The FCA announced a modification to COBS 13 Annex 2R 1.9 which will be of interest to providers of annual statutory money purchase illustrations (SMPIs). This follows industry formulation of a simplified annual pension statement intended to enable defined contribution schemes to meet their requirements to provide SMPIs in a way which is clearer and easier for consumers to understand. This modification by consent extends the FCA’s exemption rules to projections which are based on an individual saver increasing the level of contributions they make as long as the projection is consistent with the underlying SMPI requirements and included within the SMPI.
EIOPA published four papers arising from the work of the EU–US Insurance Dialogue Project. The Project papers focus on the cyber insurance market, cybersecurity risk, the use of big data and the supervision of intra-group transactions.
EIOPA published the XBRL taxonomy applicable for reporting of information on institutions for occupational retirement provision (IORPs) as of Q3/2019. The taxonomy provides NCAs with the technical means for the submission to EIOPA of harmonised information of all pension funds in the European Economic Area.
EIOPA issued new sets of Q&As on:
other general questions
Insurance Europe (IE), the European (re)insurance federation, issued a press release stating that Europe’s insurers have welcomed changes made by the International Association of Insurance Supervisors (IAIS) to its proposals for a common framework (ComFrame) for the supervision of internationally-active insurance groups (IAIGs). IE also published its response to the IAIS ComFrame consultation.
On 2 November 2018, the CMA issued a statement of objections (SO) to BGL (Holdings) Limited, BGL Group Limited, BISL Limited (BISL), and Compare The Market Limited (together BGL), with a preliminary finding of a breach of Chapter I of the Competition Act 1998/Article 101 TFEU in relation to the use of use of retail-wide most favoured nation (MFN) clauses in certain contracts with home insurance providers. The CMA provisionally found that these MFN clauses could prevent rival price comparison websites (PCWs) and other channels from trying to win home insurance customers by offering cheaper prices than ComparetheMarket.
The IAIS published its October 2018 newsletter, containing an article on recovery planning as an enterprise risk management tool, alongside news of upcoming events. The issue also contains details of ongoing consultations, committee activities and IAIS publications.
In upholding the first interested party’s complaint against the claimant self-invested personal pension provider, relating to the first interested party’s investment in a scam investment scheme, the defendant ombudsman had acted in accordance with its statutory jurisdiction under section 228(2) of the Financial Services and Markets Act 2000. Accordingly, the Administrative Court dismissed the claimant’s application for judicial review of the ombudsman’s decision. For the full judgment, see:  EWHC 2878 (Admin).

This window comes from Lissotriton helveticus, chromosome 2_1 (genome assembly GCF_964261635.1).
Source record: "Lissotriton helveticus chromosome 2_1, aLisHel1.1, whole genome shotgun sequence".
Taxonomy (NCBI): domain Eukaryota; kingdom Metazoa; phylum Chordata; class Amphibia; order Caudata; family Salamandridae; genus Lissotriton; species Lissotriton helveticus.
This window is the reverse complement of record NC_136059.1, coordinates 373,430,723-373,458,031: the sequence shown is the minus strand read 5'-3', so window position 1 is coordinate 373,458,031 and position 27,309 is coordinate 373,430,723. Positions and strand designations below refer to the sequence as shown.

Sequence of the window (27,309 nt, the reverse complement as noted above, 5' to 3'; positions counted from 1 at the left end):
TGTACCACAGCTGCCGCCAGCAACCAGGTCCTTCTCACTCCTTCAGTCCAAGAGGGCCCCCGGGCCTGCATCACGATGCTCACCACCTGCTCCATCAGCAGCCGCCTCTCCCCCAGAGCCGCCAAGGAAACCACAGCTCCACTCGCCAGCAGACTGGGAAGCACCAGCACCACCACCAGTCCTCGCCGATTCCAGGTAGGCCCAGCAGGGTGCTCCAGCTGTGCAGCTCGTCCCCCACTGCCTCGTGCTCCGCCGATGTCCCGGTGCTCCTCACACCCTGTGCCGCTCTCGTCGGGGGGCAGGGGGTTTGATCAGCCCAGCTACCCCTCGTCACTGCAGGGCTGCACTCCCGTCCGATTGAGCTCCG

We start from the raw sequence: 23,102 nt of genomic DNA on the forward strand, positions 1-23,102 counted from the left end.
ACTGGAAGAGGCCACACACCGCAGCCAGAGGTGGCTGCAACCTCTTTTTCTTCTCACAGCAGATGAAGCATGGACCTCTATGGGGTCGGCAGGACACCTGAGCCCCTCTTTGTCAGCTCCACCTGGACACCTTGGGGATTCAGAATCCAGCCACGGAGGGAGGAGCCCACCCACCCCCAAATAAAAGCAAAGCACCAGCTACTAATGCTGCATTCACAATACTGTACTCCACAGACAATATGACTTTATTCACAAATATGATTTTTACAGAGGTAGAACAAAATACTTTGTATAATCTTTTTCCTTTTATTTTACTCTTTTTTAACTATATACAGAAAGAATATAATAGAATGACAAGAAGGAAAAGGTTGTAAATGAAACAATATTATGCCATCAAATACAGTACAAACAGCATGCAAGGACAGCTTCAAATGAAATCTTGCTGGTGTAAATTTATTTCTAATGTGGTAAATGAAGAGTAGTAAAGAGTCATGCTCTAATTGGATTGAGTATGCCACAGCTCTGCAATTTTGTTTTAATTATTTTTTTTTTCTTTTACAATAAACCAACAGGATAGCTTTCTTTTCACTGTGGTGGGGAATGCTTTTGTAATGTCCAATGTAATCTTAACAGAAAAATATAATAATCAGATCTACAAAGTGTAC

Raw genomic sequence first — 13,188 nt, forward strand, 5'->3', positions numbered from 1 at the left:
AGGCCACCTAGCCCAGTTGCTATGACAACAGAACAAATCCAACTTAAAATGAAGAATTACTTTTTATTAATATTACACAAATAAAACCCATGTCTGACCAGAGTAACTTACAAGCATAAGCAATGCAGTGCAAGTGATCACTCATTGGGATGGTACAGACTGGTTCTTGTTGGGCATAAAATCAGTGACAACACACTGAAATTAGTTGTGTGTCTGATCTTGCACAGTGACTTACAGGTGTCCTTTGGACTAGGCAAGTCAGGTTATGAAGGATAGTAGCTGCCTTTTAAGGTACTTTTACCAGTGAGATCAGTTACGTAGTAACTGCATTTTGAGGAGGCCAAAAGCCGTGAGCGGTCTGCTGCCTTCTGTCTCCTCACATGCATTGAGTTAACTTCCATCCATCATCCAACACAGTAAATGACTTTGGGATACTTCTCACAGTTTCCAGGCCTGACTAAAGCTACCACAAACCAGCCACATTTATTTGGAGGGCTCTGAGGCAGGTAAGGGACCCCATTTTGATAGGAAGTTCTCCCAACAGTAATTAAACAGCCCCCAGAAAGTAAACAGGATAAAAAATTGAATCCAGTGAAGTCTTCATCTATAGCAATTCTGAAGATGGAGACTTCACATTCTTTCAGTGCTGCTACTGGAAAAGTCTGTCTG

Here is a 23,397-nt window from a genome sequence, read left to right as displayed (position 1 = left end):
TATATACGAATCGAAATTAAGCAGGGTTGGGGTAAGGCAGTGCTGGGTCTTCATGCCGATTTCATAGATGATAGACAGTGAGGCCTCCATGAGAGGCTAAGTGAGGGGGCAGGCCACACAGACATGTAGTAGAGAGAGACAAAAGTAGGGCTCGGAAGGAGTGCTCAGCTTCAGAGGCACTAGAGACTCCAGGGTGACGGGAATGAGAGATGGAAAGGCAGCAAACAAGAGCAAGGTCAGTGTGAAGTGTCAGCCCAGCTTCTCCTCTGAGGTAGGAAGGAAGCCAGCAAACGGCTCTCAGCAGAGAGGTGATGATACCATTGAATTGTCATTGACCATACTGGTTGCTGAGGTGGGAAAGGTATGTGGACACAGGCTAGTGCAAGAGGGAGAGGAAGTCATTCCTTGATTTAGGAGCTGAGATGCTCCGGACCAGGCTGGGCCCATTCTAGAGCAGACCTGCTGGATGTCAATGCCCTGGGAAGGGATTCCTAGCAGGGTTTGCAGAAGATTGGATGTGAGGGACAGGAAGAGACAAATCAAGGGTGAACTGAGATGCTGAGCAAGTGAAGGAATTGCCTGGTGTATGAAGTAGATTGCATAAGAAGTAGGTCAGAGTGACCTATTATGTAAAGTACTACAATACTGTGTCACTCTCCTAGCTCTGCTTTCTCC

ECON issued a press release stating that it voted on its position on common rules on the creation and functioning of European crowdfunding service providers for business. The adopted text aims to help crowdfunding services to function smoothly in the internal market and to foster cross-border business funding in the EU, by providing for a single set of rules on the provision of crowdfunding services.
TheCityUK, along with Deloitte, Santander UK and Clifford Chance published a report: Splitting the Bill: The role for shared platforms in financial services regulation, commissioned by the Financial Services Trade and Investment Board (FSTIB). The report presents the strategic benefits, increased efficiencies and cost savings that could result from government, regulators and financial firms working together to develop shared digital platforms. In particular, the report considers a shared platform approach for know your customer (KYC) and regulatory requirements.
The government rejected the proposal to introduce mandatory climate risk reporting in the recent Environmental Audit Committee (EAC) report on pensions reform. The report, Greening Finance: Embedding sustainability in financial decision making, made several recommendations on ways to improve pension fund governance.
ECON adopted a draft report on a proposed Regulation on disclosures relating to sustainable investments and sustainability risks. The proposed regulation would amend Directive (EU) 2016/2341 on the activities and supervision of the IORPs Directive. The decision will open interinstitutional negotiations.
The economic secretary to the Treasury, John Glen MP, wrote to the chair of the House of Lords EU Committee, Lord Boswell of Aynho, updating the Committee on the EU proposal for a regulation to amend the BMR on low carbon benchmarks and positive carbon impact benchmarks. Mr Glen said most Member States are generally supportive of the proposals and do not oppose a legislative amendment, but significant data challenges remain.